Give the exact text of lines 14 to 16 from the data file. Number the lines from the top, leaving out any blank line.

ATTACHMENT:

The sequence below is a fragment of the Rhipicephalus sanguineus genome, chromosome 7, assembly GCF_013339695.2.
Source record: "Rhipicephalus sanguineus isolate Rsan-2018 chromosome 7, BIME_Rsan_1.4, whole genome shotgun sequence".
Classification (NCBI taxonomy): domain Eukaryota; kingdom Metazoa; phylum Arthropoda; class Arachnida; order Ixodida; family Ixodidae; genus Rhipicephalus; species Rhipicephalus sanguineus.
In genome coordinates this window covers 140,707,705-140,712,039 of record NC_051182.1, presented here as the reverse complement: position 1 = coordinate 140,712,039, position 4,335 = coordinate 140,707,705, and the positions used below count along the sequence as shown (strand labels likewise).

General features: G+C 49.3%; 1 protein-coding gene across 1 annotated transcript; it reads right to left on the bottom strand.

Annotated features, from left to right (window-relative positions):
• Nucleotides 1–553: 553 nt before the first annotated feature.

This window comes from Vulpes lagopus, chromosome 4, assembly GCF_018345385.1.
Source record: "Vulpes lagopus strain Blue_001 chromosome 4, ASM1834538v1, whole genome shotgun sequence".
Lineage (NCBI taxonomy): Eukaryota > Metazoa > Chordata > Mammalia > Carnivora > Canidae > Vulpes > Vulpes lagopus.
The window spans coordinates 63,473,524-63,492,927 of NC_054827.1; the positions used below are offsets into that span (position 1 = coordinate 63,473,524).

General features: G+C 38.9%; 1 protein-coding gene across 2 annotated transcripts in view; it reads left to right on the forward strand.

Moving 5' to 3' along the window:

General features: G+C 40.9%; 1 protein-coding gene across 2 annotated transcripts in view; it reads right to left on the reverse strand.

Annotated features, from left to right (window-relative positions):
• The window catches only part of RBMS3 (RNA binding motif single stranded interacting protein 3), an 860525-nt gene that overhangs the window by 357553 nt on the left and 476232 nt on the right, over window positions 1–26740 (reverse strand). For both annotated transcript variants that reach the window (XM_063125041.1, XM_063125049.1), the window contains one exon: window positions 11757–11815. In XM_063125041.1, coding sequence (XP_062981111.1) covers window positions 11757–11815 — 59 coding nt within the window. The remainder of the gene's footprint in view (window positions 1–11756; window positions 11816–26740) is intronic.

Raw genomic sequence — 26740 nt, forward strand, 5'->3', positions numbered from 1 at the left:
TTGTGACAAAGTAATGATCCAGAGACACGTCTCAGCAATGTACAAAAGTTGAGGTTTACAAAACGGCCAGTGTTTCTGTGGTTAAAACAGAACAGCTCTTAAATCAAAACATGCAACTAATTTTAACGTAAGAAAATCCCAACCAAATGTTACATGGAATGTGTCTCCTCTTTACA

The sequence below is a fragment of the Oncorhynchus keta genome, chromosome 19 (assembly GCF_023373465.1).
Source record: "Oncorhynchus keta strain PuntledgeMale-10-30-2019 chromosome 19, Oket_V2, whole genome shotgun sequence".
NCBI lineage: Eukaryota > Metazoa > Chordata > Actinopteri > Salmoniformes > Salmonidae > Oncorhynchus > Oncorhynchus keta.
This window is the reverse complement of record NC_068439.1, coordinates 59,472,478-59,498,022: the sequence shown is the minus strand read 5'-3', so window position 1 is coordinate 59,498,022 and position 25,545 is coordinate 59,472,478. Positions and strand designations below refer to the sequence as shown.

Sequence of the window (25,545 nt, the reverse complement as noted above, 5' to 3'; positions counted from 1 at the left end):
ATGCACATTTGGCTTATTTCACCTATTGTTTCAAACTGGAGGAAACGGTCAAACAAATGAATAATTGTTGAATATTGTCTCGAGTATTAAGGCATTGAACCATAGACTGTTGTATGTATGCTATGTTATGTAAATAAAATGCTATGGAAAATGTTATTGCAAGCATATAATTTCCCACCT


General features: G+C 40.9%; 1 protein-coding gene across 2 annotated transcripts in view; it reads right to left on the reverse strand.

Annotated features, from left to right (window-relative positions):
• The window catches only part of RBMS3 (RNA binding motif single stranded interacting protein 3), an 860525-nt gene that overhangs the window by 357553 nt on the left and 476232 nt on the right, over window positions 1–26740 (reverse strand). For both annotated transcript variants that reach the window (XM_063125041.1, XM_063125049.1), the window contains one exon: window positions 11757–11815. In XM_063125041.1, coding sequence (XP_062981111.1) covers window positions 11757–11815 — 59 coding nt within the window. The remainder of the gene's footprint in view (window positions 1–11756; window positions 11816–26740) is intronic.